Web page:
In 1980, with the passage of the Comprehensive Environmental
Response, Compensation, and Liability Act, Congress created the
Superfund as a mechanism to clean up the toxic legacy of the
industrial and chemical revolutions. Over a decade later, the
consensus is that the program has failed: too much has been spent
and too little accomplished. Harold Barnett unravels the history of
this failure, examining the economic and political factors that
contributed to it and suggesting policy changes necessary to create
a viable cleanup program. Barnett argues that the Superfund has
failed because of conflict over who will pay the toxic debt and the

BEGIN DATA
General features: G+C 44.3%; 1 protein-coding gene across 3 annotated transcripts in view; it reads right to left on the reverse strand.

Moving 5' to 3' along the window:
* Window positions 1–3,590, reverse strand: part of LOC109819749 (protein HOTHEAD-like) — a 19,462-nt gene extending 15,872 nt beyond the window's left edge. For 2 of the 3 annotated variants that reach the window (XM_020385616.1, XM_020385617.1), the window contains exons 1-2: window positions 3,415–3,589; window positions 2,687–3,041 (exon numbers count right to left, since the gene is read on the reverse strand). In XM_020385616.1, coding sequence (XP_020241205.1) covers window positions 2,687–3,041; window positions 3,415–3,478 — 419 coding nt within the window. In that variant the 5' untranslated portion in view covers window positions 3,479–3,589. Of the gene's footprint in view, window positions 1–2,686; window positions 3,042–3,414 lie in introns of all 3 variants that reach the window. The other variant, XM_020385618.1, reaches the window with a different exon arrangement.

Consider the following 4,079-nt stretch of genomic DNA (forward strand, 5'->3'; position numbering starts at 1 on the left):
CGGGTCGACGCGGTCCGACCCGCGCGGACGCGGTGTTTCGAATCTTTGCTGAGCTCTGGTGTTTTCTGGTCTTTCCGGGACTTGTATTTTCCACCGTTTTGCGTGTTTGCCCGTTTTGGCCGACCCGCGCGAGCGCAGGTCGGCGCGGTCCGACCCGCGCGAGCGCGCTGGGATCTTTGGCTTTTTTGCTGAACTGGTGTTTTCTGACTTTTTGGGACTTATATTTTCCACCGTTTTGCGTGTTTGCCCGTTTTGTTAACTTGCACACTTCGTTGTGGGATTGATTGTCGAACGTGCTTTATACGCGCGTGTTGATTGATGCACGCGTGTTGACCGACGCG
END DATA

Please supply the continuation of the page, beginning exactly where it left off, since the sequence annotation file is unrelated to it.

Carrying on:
impact of this conflict on interdependent funding and enforcement
decisions at state, regional, and national levels. He argues that
the inability of legislators and regulatory agencies to take
effective and timely action is related to the economic and
political power of major corporate polluters. Spanning the Reagan
and Bush administrations, the book highlights the ongoing conflict
between deregulatory policies and environmental programs.
Originally published in 1994.
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